The B-Team and Externalities and “Social Good”

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In the B Team post on capitalism, I talked about externalities and transaction costs and how companies should factor these costs into the prices they charged and that we as consumers should be happy to pay these costs, this is of course, if you are serious about re-forming capitalism. Here is a primer on what I think is the justification behind this theory.

Before we get into technicalities, I think I should state upfront, sometimes, economics come across as soul less, value-neutral and cruel almost in its assessment of life as  we know it. If you have read Undercover Economist by Tim Harford, some of the scenarios are direct and very tongue in cheek – how do you get desired outcomes i.e. optimal behaviour from your kids – withhold the reward or threaten with punishment? (the answer is withholding rewards by the way). Economists can be very blunt and rarely if ever, sugar coat what they think the truth is. They tell it like it is and use various frameworks and theories to explain the way the world works. But economics is just that. a way to view the world.

An easier way to think about this is like a photographer and his / her camera. The photographer is the economist and sees the world a certain way, the equipment they choose to show that and portray that is the economics methodology or school of thought that either best fits or is their preferred theory. But always, the humanity behind the viewfinder will always affect the picture no matter what lens you use. This is economics, we should not forget its humanity.

Of course, with humanity, comes inevitable fallibility. A lot of economics is based on assumptions – let’s think about cost-benefit analysis for example, who benefits and who loses are based on assumptions you make about everyone’s starting position and incentives which invariably affect the outcomes.

A stark example of course is an obsession with projects like building stadiums and sponsoring private industry and how this will create increased incomes for all involved. FIFA and Brazil springs to mind here. If you delve deeper beneath these projects and their projected incomes and benefits for all, things can easily fall apart based on what you believe. You can skew the numbers based on your assumptions and who benefits is anyone’s game.

Anyway, back to the task at hand. Let’s assume everything is a market, the demand is made up of consumers like you and me, and suppliers as all the companies. Assume that suppliers’ main purpose is to make a profit, selling to us consumers at the price we demand goods at. Now the B-Team is saying that companies’ purpose should be  a world in which the purpose of business is to be a driving force for social, environmental and economic benefit.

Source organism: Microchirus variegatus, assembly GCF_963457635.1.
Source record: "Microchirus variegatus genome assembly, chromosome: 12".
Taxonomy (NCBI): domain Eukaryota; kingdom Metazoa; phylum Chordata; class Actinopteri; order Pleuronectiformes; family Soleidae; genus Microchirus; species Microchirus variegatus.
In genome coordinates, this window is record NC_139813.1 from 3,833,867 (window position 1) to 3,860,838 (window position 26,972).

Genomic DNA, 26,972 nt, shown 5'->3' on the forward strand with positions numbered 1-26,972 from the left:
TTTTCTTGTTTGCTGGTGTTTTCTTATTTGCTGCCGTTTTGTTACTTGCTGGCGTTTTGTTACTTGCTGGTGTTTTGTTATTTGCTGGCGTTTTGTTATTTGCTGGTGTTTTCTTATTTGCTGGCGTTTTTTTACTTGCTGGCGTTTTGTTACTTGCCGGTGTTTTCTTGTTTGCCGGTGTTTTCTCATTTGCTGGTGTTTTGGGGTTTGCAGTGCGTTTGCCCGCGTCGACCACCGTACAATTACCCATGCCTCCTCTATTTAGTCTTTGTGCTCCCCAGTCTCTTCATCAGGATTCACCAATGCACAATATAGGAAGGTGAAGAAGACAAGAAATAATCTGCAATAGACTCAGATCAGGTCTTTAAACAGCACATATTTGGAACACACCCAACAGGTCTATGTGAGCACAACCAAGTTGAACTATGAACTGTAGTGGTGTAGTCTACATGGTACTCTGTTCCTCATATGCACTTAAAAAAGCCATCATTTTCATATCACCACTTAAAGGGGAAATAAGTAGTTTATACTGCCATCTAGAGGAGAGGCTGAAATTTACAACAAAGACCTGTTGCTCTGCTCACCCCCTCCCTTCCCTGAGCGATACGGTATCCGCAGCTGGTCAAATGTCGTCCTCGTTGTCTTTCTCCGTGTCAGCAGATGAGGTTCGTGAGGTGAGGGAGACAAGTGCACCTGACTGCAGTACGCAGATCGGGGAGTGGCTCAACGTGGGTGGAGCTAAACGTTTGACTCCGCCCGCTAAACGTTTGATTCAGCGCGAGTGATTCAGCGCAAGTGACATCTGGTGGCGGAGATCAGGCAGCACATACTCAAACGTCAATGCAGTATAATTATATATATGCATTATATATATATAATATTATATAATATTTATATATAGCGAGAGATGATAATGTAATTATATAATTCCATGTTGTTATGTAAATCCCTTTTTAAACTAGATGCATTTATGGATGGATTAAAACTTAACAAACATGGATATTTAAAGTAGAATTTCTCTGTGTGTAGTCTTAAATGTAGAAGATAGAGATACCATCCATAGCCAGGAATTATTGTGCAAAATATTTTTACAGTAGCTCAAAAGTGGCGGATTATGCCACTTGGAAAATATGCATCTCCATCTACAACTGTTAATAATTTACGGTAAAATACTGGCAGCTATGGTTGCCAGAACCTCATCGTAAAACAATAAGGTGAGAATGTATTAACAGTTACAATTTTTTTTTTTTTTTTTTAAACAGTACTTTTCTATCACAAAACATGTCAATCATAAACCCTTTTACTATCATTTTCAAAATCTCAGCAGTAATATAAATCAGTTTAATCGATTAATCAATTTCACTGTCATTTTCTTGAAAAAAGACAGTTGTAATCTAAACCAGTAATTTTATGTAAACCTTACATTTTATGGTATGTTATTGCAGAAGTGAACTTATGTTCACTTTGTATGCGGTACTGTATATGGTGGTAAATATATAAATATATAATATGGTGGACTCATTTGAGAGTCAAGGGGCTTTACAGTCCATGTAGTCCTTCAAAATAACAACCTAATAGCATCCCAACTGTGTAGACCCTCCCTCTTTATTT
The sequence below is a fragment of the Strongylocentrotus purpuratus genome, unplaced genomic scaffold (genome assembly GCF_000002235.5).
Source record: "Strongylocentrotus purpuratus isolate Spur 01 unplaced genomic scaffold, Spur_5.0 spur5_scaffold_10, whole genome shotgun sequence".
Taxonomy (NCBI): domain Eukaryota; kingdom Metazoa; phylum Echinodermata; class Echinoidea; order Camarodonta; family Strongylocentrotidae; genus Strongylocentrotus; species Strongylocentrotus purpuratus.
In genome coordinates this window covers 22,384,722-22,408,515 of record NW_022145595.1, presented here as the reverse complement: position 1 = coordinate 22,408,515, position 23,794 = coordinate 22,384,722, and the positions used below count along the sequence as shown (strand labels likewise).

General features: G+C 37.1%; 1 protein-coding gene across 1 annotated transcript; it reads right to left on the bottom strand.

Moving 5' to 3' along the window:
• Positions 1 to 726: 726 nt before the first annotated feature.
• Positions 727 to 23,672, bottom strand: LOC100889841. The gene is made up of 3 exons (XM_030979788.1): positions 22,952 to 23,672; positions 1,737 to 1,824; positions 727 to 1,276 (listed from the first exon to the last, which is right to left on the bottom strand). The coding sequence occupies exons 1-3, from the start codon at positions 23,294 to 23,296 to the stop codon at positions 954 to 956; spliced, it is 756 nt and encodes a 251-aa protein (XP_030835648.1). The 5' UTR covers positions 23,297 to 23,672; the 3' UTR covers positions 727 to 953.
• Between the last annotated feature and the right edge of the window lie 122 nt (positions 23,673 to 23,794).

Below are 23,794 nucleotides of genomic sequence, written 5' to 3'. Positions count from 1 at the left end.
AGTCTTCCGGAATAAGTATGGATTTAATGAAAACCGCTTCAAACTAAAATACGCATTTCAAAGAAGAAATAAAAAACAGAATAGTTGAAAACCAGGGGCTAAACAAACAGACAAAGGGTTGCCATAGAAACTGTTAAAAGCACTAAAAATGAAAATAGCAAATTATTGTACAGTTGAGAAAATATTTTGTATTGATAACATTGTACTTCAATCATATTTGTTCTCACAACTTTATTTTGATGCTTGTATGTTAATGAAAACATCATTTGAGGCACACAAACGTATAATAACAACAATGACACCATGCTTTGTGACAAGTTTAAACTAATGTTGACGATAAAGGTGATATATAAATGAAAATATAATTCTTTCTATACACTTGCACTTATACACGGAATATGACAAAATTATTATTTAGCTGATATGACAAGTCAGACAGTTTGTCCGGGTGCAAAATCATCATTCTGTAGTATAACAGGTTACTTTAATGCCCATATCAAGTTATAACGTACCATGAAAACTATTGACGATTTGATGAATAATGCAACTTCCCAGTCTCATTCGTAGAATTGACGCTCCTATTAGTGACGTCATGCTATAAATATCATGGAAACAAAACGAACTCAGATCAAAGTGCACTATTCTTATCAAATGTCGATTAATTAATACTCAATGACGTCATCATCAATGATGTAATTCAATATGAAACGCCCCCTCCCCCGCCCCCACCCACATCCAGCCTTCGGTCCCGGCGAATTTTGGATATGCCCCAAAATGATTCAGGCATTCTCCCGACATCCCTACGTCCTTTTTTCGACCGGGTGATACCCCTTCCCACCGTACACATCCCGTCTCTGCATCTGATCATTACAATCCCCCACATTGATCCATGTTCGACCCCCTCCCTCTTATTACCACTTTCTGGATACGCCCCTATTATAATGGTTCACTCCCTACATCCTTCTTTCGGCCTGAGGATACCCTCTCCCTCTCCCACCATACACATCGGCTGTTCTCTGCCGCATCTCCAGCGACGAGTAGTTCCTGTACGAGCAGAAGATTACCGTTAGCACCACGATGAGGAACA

Really, all this means is that hey, businesses, you are not taking into account your social costs when you are doing business. You have only factored in the private cost of doing business:Negative ExternalitiesSo, what companies should do is be considering and quantifying their impact on social, environmental and economic costs and incorporating that into their balance sheets. You can raise prices of course but you lose customers. I am assuming that sales will stay the same but costs will increase.

How might this work in real life? Let’s think about profit – profit is made up of Revenue less Costs. Revenue = sales which is price x quantity and costs are the things like production costs etc. So what the B Team is essentially saying or should be doing if they want to achieve this goal is to change the profit function to the following:

Profit = Revenue – (Production Cost + Social Cost)

This of course, negatively affects profit. Will the B-Team be happy to take this hit? I am not so sure. But if they are to walk the talk – then their balance sheet and financials should be done according to the following formula.

Most often, what happens is that if there is a social cost, companies rarely if ever, internalise it i.e. incorporate it into their costs. They put a premium on price and justify it saying that you the consumer should internalise this cost because it will make you feel good. Things like Fair Trade etc spring to mind, charging a premium for raw goods with no value add – an oversimplification for sure, but something that niggles at me – if fair trade is good, it should be the default not the add on premium option.

If the B Team is serious about making a real difference then we really need to have an honest debate on who internalises the extra social cost – the consumer or the producer? You or me? How are we going to work together to really understand the production process and the humans behind it? Why is fair trade not the status quo? Why can’t everything be produced ethically and without undermining someone else? Should we let the assumptions of others decide how allocation happens? What happens if the allocation isn’t fair, who is in charge of redistribution?

We don’t need more feel-good videos and nice sound bites. We need to ask the hard questions and this needs to start now.

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